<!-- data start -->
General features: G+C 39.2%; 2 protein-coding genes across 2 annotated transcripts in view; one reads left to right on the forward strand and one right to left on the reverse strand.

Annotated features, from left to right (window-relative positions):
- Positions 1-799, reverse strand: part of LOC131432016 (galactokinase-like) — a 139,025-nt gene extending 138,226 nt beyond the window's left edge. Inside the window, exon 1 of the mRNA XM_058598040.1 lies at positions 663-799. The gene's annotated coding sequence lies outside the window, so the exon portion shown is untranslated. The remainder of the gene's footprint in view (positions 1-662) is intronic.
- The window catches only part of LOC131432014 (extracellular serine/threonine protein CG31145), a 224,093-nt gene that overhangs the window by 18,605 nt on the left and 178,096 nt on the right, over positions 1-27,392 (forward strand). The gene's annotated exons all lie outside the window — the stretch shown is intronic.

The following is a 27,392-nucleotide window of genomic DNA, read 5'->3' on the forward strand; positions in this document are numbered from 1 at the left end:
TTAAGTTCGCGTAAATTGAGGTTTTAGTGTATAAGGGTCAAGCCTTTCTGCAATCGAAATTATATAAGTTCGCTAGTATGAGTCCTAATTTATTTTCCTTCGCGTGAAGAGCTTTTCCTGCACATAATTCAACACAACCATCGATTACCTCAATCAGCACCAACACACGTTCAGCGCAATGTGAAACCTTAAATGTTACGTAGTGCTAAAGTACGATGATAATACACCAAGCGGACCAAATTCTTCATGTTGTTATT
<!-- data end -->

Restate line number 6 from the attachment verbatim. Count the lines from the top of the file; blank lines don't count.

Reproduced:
TTAAGTTCGCGTAAATTGAGGTTTTAGTGTATAAGGGTCAAGCCTTTCTGCAATCGAAATTATATAAGTTCGCTAGTATGAGTCCTAATTTATTTTCCTTCGCGTGAAGAGCTTTTCCTGCACATAATTCAACACAACCATCGATTACCTCAATCAGCACCAACACACGTTCAGCGCAATGTGAAACCTTAAATGTTACGTAGTGCTAAAGTACGATGATAATACACCAAGCGGACCAAATTCTTCATGTTGTTATT